The happiest man in the world is a 67-year-old Buddhist monk called Matthieu Ricard. He starts his day sitting in a meadow in front of his hermitage in Nepal. He watches hundreds of miles of Himalayan peaks glowing in front of him in the rising sun. The scene “blends naturally and seamlessly with the peace he has within”.
Over the past 40 years Ricard has put in more than 10,000 hours of meditation: he is the supreme practitioner of what we now call “mindfulness”. When not gazing at Himalayan peaks, Ricard is likely to be found in the boardrooms and at the dining tables of the rich and famous. Ever since his “happiest man” diagnosis in 2008 – made after days of brain scans at the Laboratory for Affective Neuroscience at the University of Wisconsin – he has been an object of fascination for the powerful.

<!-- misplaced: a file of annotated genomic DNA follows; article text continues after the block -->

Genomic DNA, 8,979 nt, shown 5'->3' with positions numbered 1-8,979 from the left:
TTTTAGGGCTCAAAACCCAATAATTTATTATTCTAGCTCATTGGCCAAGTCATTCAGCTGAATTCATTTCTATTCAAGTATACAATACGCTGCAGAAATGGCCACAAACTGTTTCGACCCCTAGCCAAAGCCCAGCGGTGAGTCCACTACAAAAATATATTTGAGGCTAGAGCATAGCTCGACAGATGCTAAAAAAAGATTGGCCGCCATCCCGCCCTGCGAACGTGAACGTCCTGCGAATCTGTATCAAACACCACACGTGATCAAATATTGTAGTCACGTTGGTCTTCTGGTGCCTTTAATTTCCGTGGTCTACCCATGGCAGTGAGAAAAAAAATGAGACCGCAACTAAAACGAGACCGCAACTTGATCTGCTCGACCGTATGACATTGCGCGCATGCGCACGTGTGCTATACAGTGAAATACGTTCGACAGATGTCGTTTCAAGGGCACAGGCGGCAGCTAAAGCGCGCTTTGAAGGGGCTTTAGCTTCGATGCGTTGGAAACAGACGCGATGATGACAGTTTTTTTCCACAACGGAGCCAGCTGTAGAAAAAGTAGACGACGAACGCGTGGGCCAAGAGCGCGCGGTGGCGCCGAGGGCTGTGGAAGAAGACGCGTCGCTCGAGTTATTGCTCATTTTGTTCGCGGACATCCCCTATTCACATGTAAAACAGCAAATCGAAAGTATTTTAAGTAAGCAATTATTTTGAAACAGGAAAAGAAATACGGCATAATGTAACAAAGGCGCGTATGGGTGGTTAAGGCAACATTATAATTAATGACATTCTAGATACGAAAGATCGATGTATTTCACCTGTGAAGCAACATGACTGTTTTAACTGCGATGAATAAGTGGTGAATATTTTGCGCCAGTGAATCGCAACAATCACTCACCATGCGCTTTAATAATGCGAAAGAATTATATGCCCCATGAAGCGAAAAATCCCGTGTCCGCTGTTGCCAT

Solving the problem of human happiness is now firmly on the agendas of world leaders thanks to Ricard, the scientists who measured his brainwaves and economists such as Richard Layard. But their critics say that, best intentions notwithstanding, in creating happiness science these pioneers have grown a monster that is already being used to control humanity and – naturally – make immense riches.
In his maroon and orange robes, Ricard stands out at the January meetings of the World Economic Forum in Davos, where he is a regular participant. He leads meditation sessions there for the captains of industry, Nobel-winning academics and heads of state before they start their deliberations, and then joins them to debate the “Economics of Happiness”.
More here – The Guardian